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Back problem or hock problem

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  • Back problem or hock problem

    I have a ten year old TB who is acting strange about his back. He is very cranky and mean. This just started about a week ago. If I run my fingers along his back on either side of his withers he pins his ears and dances around. I have noticed the right side is worse he actually turns and tries to bite me. He also is always resting his right hind leg. He has been off work for about two weeks due to the holidays. He is not lame at all. Does anyone have any ideas or thoughts?
    Thanks in advance

  • #2
    This could be a "Which came first...the chicken or the egg?" scenario...

    He could be resting his leg to give some relief to his back.
    On the other hand if the leg is ouchy, this will cause back issues.

    If he's been off work for two weeks, how do you know he's not lame?

    If my horse presented with these symptoms, I'd call his chiro.

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    • #3
      I'd call a vet and get a lameness exam. If the hocks are sore it should show up on flexions.

      Hock problems often lead to back problems.

      Comment


      • #4
        Originally posted by Dini1 View Post
        I have a ten year old TB who is acting strange about his back. He is very cranky and mean. This just started about a week ago. If I run my fingers along his back on either side of his withers he pins his ears and dances around. I have noticed the right side is worse he actually turns and tries to bite me. He also is always resting his right hind leg. He has been off work for about two weeks due to the holidays. He is not lame at all. Does anyone have any ideas or thoughts?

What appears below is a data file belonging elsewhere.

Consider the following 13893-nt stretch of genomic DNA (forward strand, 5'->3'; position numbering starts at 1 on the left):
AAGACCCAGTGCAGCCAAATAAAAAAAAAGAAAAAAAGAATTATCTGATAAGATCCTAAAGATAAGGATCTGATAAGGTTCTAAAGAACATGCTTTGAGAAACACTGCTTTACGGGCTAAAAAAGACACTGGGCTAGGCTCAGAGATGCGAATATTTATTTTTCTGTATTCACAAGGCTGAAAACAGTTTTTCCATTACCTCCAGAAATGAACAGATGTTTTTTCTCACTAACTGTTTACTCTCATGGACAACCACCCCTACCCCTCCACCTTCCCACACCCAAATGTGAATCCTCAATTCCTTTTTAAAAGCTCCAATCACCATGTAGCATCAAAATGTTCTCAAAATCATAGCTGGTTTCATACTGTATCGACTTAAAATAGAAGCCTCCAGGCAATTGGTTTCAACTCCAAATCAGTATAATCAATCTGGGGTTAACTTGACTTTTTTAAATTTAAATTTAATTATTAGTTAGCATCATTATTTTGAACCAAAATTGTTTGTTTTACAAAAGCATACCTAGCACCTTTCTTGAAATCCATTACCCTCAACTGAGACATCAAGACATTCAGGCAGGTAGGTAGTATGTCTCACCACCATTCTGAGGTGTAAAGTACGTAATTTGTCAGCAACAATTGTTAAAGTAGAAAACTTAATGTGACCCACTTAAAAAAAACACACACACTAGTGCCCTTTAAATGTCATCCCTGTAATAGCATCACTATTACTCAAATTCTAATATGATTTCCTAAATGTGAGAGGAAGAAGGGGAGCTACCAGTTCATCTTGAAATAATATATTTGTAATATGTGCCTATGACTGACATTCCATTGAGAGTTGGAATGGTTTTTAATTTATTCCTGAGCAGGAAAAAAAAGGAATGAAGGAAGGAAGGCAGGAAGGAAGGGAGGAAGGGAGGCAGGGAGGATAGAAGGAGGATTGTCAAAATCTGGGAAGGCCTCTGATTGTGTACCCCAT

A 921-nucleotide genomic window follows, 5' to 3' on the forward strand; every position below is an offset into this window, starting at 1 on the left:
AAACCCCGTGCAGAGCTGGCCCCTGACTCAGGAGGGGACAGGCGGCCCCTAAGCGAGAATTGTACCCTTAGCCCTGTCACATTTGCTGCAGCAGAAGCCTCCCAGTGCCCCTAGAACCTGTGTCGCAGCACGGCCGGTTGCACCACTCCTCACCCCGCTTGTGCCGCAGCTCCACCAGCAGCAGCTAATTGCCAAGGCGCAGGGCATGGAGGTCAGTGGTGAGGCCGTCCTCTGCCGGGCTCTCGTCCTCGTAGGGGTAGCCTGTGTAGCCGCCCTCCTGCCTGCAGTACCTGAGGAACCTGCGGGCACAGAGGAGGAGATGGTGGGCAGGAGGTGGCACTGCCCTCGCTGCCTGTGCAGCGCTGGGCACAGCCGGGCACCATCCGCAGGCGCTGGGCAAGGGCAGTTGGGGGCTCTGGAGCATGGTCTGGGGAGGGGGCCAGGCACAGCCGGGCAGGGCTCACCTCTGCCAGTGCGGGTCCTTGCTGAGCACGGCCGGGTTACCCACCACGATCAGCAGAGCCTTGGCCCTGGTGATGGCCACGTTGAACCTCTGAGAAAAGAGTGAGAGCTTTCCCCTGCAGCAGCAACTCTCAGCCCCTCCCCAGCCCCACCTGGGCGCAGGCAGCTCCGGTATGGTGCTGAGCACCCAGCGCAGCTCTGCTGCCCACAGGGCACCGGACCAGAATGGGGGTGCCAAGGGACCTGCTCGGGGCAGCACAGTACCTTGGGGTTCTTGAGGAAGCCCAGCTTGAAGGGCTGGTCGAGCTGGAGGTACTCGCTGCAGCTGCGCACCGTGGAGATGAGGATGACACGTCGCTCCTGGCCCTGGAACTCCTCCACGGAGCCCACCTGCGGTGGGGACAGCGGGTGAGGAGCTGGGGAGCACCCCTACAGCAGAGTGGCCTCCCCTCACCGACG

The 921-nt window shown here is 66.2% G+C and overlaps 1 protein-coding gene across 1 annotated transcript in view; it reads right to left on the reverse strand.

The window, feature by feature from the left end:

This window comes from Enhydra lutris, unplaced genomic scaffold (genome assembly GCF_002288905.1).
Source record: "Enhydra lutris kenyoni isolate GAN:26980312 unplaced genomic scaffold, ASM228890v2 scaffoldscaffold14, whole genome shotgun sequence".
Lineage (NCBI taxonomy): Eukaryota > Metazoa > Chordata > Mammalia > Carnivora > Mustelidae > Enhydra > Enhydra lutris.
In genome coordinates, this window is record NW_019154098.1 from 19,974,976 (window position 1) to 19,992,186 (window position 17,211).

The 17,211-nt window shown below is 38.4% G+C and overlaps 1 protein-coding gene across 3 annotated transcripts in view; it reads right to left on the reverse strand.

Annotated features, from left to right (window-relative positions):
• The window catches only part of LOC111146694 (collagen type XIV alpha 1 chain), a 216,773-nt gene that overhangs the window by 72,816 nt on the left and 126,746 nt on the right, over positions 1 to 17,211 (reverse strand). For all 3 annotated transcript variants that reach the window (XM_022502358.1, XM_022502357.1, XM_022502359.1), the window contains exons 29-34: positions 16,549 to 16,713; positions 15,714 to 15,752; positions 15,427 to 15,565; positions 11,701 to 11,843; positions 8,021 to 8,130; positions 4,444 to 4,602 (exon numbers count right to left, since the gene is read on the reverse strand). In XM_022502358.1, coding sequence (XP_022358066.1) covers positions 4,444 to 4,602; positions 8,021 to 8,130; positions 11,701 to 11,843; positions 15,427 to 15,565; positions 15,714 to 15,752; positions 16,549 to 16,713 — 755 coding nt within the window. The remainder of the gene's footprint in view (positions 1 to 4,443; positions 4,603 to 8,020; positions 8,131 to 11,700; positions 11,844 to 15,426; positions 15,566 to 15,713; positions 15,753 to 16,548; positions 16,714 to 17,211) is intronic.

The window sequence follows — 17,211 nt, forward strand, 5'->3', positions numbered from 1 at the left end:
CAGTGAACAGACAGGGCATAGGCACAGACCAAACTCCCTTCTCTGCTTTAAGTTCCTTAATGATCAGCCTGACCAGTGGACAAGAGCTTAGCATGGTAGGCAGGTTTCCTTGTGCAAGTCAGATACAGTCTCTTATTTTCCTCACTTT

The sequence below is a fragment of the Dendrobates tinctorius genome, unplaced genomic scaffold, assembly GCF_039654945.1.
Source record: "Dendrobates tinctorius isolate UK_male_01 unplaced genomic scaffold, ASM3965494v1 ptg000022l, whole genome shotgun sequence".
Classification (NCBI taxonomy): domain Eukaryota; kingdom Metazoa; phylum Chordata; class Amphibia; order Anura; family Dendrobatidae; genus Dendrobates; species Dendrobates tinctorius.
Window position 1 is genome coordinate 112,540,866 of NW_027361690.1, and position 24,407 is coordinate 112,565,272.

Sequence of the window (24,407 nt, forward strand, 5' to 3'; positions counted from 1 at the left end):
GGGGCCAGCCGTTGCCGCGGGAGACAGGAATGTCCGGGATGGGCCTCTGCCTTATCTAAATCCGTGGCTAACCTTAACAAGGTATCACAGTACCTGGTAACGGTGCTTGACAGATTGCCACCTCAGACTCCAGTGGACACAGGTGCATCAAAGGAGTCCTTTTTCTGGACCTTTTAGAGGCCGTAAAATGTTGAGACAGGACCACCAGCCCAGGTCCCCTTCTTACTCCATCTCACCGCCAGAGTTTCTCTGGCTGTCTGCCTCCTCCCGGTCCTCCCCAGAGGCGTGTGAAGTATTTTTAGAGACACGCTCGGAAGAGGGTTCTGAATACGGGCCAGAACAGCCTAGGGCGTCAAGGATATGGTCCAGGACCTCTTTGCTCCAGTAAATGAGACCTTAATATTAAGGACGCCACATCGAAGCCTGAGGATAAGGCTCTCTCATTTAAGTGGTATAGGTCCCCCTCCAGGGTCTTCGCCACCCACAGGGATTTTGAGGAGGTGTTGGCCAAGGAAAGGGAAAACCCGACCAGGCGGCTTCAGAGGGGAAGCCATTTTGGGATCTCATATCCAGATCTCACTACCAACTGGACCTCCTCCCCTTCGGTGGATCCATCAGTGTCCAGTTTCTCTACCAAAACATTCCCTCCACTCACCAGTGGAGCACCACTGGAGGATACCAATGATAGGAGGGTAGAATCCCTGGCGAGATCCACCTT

Thanks in advance
        i would check your saddle out as well, as this is painful on either side of his back and only started just over a week ago

        people often miss the obvious his saddle might need reflocking which should be done at least once a year if one is using ill fitting tack ie saddle in this case maybe then it can lead to a bad back and if continued to use the saddle thats needs flocking can result permenant back pain

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        • #5
          And my first thought is wind up pain--quite treatable with gabapentin.

          Best best is to get a VERY thorough, comprehensive vet out. With a touchy TB...it could be anything. And is probably SEVERAL things.

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          • #6
            Don't make the puzzle harder than it is

            Yes, back pain-- perhaps being muscular in this case-- can come from joint pain in the hocks.

            If this were my horse, I'd pretend I was treating either one or the other and see what happened.